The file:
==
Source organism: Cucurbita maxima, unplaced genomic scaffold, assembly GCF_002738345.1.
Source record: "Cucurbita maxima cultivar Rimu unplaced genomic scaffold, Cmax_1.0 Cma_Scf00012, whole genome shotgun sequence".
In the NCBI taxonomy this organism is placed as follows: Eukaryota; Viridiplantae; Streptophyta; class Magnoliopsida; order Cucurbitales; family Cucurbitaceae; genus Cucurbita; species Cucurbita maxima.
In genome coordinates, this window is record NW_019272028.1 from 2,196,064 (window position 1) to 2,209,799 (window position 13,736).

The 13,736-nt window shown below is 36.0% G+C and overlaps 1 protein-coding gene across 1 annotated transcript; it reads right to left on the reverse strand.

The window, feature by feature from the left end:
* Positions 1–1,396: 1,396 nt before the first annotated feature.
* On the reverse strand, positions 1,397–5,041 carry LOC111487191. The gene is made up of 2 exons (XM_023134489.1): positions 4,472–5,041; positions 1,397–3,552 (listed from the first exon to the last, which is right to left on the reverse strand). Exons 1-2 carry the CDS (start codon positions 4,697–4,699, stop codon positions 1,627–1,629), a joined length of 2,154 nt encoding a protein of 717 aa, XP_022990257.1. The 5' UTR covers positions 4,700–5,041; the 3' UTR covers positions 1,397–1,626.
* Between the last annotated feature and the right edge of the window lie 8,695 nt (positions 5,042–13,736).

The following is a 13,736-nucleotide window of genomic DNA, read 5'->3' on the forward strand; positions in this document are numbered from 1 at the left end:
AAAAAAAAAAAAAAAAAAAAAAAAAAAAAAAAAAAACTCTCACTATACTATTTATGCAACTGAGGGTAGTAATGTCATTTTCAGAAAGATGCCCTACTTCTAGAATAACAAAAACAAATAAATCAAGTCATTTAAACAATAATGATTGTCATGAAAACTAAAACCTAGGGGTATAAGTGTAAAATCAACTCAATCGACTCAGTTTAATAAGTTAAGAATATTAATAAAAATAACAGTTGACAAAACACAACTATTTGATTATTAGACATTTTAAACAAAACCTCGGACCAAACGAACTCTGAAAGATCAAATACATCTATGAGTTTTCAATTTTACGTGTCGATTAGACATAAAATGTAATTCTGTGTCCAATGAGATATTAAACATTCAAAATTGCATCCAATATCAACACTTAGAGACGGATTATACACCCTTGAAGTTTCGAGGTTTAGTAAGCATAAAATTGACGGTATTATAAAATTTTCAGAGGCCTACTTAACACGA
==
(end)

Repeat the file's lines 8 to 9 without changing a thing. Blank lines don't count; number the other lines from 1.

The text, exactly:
* On the reverse strand, positions 1,397–5,041 carry LOC111487191. The gene is made up of 2 exons (XM_023134489.1): positions 4,472–5,041; positions 1,397–3,552 (listed from the first exon to the last, which is right to left on the reverse strand). Exons 1-2 carry the CDS (start codon positions 4,697–4,699, stop codon positions 1,627–1,629), a joined length of 2,154 nt encoding a protein of 717 aa, XP_022990257.1. The 5' UTR covers positions 4,700–5,041; the 3' UTR covers positions 1,397–1,626.
* Between the last annotated feature and the right edge of the window lie 8,695 nt (positions 5,042–13,736).